Researchers Zero In on Vitamin Additive in Vape Epidemic

A man exhales while smoking an e-cigarette in Portland, Maine, on Aug. 28, 2019. (AP photo/Robert F. Bukaty)

MANHATTAN (CN) – As vaping-related deaths in the U.S. ticked to three this week, with a fourth still under investigation, New York officials say they have zeroed in on an unapproved additive present in nearly every sample studied.

The New York state Department of Health made the announcement Thursday amid 450 reports to the U.S. Centers for Disease Control and Prevention in the past several months of people being hospitalized across the country with the symptoms of serious lung illness. Sparking fear about trendy vaping pens and stumping physicians, the cases have been reported in 33 states and one U.S. territory.

In New York, where there have been 34 reports involving patients between the ages of 15 and 46, investigators have discovered high levels of a chemical called Vitamin E acetate in nearly all cannabis-containing vape samples it tested. The CDC said Friday, however, that it could not point to a single cause, product or substance causing the problem.

Vaping, a form of smoking cannabis and nicotine through a pen full of liquid that is heated and breathed as steam, is still a relatively new phenomenon in the U.S., within the last couple of decades. There’s a lot we don’t know. But cannabis industry representatives have been quick to downplay the issue as one exclusive to the black market. 

“The problem isn’t in vape products per se, it’s in shitty products,” Derek Cumings, co-founder of a brand of edible cannabis called Incredibles, said in a joint interview from Colorado with Medically Correct CEO and founding partner Rick Scarpello.

“In a highly unregulated market, I would say that the majority of those pens consumed in New York are gonna be black-market pens, and there’s no incentive for people on the black market to do the right thing,” Cumings said.  

“That’s what happening with these shitty products. It’s certainly not the cannabis. It’s not really the equipment as much as it is the knowledge, or lack of knowledge of things that will work good and be safe.” 

Cumings and Scarpello explained that cannabis oil has the consistency of honey, so it has to be cut with something to facilitate vaping. They guessed black-market dealers were cutting the cannabis oil with cheap liquids, perhaps with actual vitamin E oil, which is safe for use on skin and nails. 

Marijuana is legal in New York for medical use only, though the possession of small amounts was recently decriminalized by Governor Andrew Cuomo.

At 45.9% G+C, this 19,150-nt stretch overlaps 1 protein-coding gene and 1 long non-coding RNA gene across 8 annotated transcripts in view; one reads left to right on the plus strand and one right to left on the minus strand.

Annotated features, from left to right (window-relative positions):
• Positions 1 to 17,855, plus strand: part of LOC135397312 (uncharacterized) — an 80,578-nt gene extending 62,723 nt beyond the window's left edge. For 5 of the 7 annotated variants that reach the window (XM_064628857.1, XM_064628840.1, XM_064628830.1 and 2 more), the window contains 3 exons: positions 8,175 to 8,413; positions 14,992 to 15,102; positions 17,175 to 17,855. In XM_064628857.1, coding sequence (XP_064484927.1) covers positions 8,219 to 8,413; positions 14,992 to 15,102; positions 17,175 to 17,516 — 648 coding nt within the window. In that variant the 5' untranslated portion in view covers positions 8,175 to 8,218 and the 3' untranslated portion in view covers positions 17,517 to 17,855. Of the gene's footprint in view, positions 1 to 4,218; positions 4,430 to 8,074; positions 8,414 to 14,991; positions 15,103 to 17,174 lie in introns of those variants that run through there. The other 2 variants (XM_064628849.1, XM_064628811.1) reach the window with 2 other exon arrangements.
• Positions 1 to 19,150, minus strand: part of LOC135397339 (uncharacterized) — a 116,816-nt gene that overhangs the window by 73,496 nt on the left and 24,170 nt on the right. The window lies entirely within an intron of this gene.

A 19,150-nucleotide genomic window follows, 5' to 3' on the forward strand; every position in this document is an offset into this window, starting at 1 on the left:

Jill Montag, a spokeswoman for the state Health Department, declined to confirm that all the tested samples were unregulated. “All marijuana products that are not part of the NYS Medical Marijuana Program are illegal in New York state,” she said. “The investigation is ongoing.”

Department officials say the chemical has been found only in the cannabis vapes, not in nicotine vapes, but it was found in almost all of those cannabis vape products, including vapes flavored like Sour Patch Kids candy. 

The state issued a health advisory last month as it continued to study the mysterious rash of illnesses. 

It’s also possible that some people are sickened by oil that gets into their lungs, after the heated liquid product turns to steam and back to oil as it cools. The illnesses show up like serious viral or bacterial pneumonia in lung scans but are not those diseases, one physician told The New York Times

A few industry members sought to downplay the problem. 

“While this is obviously concerning, I think it is important to note that despite the geographically widespread nature of this [issue nationwide],” said Morgan Fox, a spokesman for the National Cannabis Industry Association, the largest cannabis trade group in the U.S. 

“There’s been a relatively small number of cases when you look at the total number of people using vaporizer products,” he added.

Fox guessed that all of the offending products in New York were obtained on the black market. “I think that this really just underscores the need for cannabis to be legal and regulated,” he said. 

When asked whether he thought vaping-regulated cannabis was safe, Fox pointed to the lack of proven harm as a reason not to worry. 

“I’m saying we haven’t seen any sort of epidemiological studies showing that there’s any reason to be concerned,” he said. 

Scott Davies, board chair of the Humboldt County Growers Alliance and co-founder of Flower Company, called for consistent regulation of the cannabis industry. The unevenness of laws around marijuana use in the U.S. has led to dangers much like those bathtub gin posed during Prohibition, he said. 

“One of the biggest areas for regulated versus unregulated [cannabis] is extracted products, because they have a higher value and are so much less bulky to move around,” he said.

Extracted products include cannabis oil. “So that’s a place where the unregulated market has invested a lot of time and productivity,” Davies added.

%d bloggers like this: